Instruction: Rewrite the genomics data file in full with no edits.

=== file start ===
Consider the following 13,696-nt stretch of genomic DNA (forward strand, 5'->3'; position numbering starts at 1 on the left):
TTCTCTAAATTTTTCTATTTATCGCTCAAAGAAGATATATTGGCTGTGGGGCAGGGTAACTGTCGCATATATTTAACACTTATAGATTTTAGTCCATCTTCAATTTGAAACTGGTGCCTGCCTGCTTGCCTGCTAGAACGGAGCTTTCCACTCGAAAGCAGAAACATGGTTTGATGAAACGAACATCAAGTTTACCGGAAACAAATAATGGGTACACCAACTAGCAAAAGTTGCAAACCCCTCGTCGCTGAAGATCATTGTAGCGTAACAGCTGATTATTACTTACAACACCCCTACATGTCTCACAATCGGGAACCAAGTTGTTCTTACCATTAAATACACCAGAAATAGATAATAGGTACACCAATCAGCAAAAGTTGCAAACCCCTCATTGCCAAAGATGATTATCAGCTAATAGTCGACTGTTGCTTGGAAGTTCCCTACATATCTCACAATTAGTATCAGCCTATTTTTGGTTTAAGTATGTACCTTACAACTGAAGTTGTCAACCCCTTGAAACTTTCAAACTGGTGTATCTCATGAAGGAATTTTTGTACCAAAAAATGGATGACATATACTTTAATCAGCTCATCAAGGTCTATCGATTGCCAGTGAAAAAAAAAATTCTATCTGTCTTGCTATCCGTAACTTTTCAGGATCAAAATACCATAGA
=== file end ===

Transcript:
Consider the following 13,696-nt stretch of genomic DNA (forward strand, 5'->3'; position numbering starts at 1 on the left):
TTCTCTAAATTTTTCTATTTATCGCTCAAAGAAGATATATTGGCTGTGGGGCAGGGTAACTGTCGCATATATTTAACACTTATAGATTTTAGTCCATCTTCAATTTGAAACTGGTGCCTGCCTGCTTGCCTGCTAGAACGGAGCTTTCCACTCGAAAGCAGAAACATGGTTTGATGAAACGAACATCAAGTTTACCGGAAACAAATAATGGGTACACCAACTAGCAAAAGTTGCAAACCCCTCGTCGCTGAAGATCATTGTAGCGTAACAGCTGATTATTACTTACAACACCCCTACATGTCTCACAATCGGGAACCAAGTTGTTCTTACCATTAAATACACCAGAAATAGATAATAGGTACACCAATCAGCAAAAGTTGCAAACCCCTCATTGCCAAAGATGATTATCAGCTAATAGTCGACTGTTGCTTGGAAGTTCCCTACATATCTCACAATTAGTATCAGCCTATTTTTGGTTTAAGTATGTACCTTACAACTGAAGTTGTCAACCCCTTGAAACTTTCAAACTGGTGTATCTCATGAAGGAATTTTTGTACCAAAAAATGGATGACATATACTTTAATCAGCTCATCAAGGTCTATCGATTGCCAGTGAAAAAAAAAATTCTATCTGTCTTGCTATCCGTAACTTTTCAGGATCAAAATACCATAGA